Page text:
The Sorceress and the Prisoner: Part Three
Jeran scoured the castle for his sister, a tiny shred of worry in his heart. It was well known he was protective of his sister, despite her being a powerful sorceress. She usually came to him when he called for her, as he did to her, out of mutual respect for the other, but there was no pattering of light footsteps coming towards him, no happy hug to see her brother not training. He wanted to spend some quality time with his sister, as he hadn't for weeks, perhaps even months. She must have gone out. Jeran walked out of the castle and strode around Meridell, greeting people that passed by and stopped to gaze in awe of him. Many Lupes gathered in groups to admire their hero, and blushed when he smiled at them, turning away in embarrassment. Jeran was used to this attention, but it still made him laugh. He didn't feel like laughing just yet though. Out of the corner of his eye, he spotted Tormund walking back from the food shop.
Tormund was a yellow Lupe who considered Jeran his idol. Jeran had even offered to help train him, and Tormund couldn't believe his luck. He was growing into a strong and reliable knight, and Jeran was very proud of him, and often told the young Lupe so after training. Now, though, Tormund noticed the slightly worried expression on Jeran's face, and questioned what was wrong once he drew closer to him.
“It's Lisha,” Jeran told him, still gazing around Meridell. It was the middle of the day, and many species of neopets were bustling around the busy town. “She's gone off somewhere and hasn't told anyone where. Have you seen her?”
“Jeran,” Tormund placed a paw on his shoulder. “Don't you think you're overreacting ever so slightly? She's a sorceress immune from enchantments, what's the worst that could happen to her? She has probably gone to Brightvale or something to catch up on her reading.” Just as he was saying this, however, a memory clicked in his brain. “Oh!” He exclaimed, remembering something. “I think I did see her actually, about an hour ago as I was making my way to the food shop.”
The knight felt relieved instantly. “Where was she?” He persisted. “Where was she going?”
“I think she was going to play Cheese Roller.” Tormund recalled, then stepped around Jeran. “I'm glad I could be of help, but I have to get this food back to my farm. Good luck finding her!” At this, he broke into a run and hurried home to the farm where he lived and worked. Jeran watched him leave until he could no longer see him, then headed for the Cheese Roller hill.
Over the hill he saw the abandoned picnic, and his heart sank. That was Lisha's favourite tablecloth, that the two of them always sat on when they had picnics. As he got closer to the scene, he noticed a drink was turned over and the basket was on its side, and a sandwich had been half eaten and was now lying in the grass, as if someone had been in a rush. Why would Lisha be in a rush? ...Why someone be in a rush to get to Lisha? He cleared away the picnic, just as a shadow fell across the area. He looked up – and saw Darigan Citadel floating there in all of its glory. Jeran shook his head and stared back at the picnic. Where would she have gone in such a rush? What could have been so drastic she had to leave without clearing everything up?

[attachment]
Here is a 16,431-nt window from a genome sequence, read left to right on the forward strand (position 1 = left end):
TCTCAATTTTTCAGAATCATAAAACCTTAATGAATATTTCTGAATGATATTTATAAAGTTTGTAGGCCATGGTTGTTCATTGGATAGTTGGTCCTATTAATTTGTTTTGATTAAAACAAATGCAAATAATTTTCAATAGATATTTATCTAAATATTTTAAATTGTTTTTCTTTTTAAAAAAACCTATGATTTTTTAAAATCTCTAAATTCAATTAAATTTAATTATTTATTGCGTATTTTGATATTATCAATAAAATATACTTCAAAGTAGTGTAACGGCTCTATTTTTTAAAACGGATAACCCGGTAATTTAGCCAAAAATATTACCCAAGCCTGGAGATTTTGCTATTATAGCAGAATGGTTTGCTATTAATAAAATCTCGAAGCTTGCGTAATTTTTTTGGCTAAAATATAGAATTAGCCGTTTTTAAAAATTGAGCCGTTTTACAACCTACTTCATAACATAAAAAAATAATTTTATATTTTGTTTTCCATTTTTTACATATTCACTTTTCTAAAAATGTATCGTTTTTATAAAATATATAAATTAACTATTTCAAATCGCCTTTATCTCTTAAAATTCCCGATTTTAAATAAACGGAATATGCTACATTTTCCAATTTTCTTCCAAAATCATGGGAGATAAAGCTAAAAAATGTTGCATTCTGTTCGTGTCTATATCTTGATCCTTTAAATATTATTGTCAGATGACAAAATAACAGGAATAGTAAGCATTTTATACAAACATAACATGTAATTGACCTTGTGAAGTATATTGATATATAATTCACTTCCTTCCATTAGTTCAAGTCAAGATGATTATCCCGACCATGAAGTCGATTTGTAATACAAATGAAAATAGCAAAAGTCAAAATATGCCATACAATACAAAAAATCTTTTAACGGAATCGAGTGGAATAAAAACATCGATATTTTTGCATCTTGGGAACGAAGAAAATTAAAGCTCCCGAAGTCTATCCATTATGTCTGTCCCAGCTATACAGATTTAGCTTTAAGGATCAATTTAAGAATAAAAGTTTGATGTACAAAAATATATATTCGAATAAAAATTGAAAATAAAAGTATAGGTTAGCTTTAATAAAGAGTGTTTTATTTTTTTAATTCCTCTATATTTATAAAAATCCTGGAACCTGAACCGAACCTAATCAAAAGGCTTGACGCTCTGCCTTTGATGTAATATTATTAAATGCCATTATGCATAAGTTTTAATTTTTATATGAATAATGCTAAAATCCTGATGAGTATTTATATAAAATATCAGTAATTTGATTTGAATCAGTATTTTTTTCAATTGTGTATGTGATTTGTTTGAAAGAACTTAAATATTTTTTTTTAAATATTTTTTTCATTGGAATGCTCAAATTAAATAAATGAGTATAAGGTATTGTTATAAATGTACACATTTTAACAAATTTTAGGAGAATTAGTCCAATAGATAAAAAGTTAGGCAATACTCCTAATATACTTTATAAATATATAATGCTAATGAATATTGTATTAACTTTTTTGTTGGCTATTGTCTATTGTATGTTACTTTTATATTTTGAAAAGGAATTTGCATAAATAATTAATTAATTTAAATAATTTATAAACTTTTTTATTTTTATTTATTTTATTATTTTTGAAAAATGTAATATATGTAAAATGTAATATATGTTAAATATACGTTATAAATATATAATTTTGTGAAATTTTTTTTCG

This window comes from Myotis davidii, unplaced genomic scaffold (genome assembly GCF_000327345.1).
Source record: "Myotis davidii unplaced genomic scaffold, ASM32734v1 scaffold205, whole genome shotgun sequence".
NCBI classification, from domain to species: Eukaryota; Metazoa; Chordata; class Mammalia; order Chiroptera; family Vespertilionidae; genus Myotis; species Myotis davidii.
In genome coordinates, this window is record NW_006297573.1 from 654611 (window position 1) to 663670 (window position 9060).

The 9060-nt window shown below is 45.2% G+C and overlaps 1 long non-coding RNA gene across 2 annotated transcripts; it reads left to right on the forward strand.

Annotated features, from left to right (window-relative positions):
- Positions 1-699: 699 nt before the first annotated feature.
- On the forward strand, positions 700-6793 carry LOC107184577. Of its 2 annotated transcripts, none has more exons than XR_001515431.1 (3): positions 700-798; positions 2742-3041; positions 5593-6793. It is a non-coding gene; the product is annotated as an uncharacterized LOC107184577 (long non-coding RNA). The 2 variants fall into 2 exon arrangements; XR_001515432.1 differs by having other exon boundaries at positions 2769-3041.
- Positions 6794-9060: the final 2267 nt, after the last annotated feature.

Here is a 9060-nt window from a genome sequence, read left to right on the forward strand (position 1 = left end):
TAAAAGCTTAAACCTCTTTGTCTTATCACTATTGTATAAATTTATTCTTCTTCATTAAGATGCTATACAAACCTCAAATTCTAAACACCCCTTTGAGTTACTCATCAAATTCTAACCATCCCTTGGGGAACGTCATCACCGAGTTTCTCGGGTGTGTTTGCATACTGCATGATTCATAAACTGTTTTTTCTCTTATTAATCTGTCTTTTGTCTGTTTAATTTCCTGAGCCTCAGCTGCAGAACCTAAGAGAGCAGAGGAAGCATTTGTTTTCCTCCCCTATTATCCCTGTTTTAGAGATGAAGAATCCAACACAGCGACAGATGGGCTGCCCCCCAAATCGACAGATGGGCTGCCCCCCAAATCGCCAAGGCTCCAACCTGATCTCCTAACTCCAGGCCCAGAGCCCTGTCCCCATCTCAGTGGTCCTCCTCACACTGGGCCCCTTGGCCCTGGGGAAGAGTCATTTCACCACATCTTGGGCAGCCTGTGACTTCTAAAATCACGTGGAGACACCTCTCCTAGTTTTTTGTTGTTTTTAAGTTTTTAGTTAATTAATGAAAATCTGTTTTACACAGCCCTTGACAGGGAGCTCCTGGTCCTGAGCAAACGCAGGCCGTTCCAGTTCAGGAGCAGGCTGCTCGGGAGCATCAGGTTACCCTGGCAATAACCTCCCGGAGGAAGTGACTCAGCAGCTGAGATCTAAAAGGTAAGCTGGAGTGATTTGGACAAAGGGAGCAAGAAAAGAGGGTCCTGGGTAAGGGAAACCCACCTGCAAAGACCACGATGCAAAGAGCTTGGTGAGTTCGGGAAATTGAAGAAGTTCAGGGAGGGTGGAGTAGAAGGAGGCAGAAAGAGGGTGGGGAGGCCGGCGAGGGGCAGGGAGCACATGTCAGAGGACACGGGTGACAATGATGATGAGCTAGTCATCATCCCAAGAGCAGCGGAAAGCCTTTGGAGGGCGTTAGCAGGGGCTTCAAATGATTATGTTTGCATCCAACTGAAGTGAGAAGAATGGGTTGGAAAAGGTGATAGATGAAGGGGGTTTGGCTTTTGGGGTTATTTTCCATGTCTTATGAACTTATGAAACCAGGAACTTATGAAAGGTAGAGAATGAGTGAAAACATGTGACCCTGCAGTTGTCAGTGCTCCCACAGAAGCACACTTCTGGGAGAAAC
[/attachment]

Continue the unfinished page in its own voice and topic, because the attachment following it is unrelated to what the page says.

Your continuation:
Jeran looked up at Darigan Citadel again, this time a frown forming on his forehead. He felt for his sword that rested by his side and clenched the handle. Then he relaxed his hand and walked back to the castle, carrying the picnic basket with him. There was no way Lisha could have gone to Darigan Citadel. She couldn't fly for a start. And no one would offer to fly her up there; she wouldn't even ask for such a favour. And even if she had, that still didn't explain the rush she was in.
No. There was something else going on with Lisha. He just had to figure out what exactly.
* * *
A drip fell onto Lisha's nose, startling her awake. Not that her sleep had been comfortable to begin with, her bed being a stone slab with a thin sheet, and not that she had been tired in the first place, but there was nothing else to do. The drip persisted until Lisha concluded it must either be raining outside or there was a faulty drainpipe that just so happened to be directly above her head. That was how her luck was right now. She'd never really been particularly lucky, either, but this was just awful. As a truly huge drop landed on her open eye and she groaned, she sat up and tried to figure out how large her cell was.
Cautiously stumbling forwards with one hand pressed to the wall, she walked around the outside of her cell and it took her a mere five seconds to reach the other end. It was about two metres by two metres, almost a perfect square. There were bars across two sides, one side where obviously she would eventually be let out of, but the bars were built so closely together she couldn't even stretch her arm out far, only up to her elbow, and even then it was a squeeze to get her arm back out. The other side showed the cell next to her, which occupied one prisoner who hadn't yet spoken to her. From what her eyesight could make out, her cell was completely grey in colour, unpainted, just the natural colour of the stone, and there was at least a whole low row of about twenty from the voices she could hear and the amount of time it had taken Galgarroth and Lord Darigan to walk her down this corridor. She was on the end cell – her arm twisted around the bars enough for her to fell a wall on her right hand side. Master Vex must have placed himself at the other end of the room, because she didn't feel or make out his presence near her.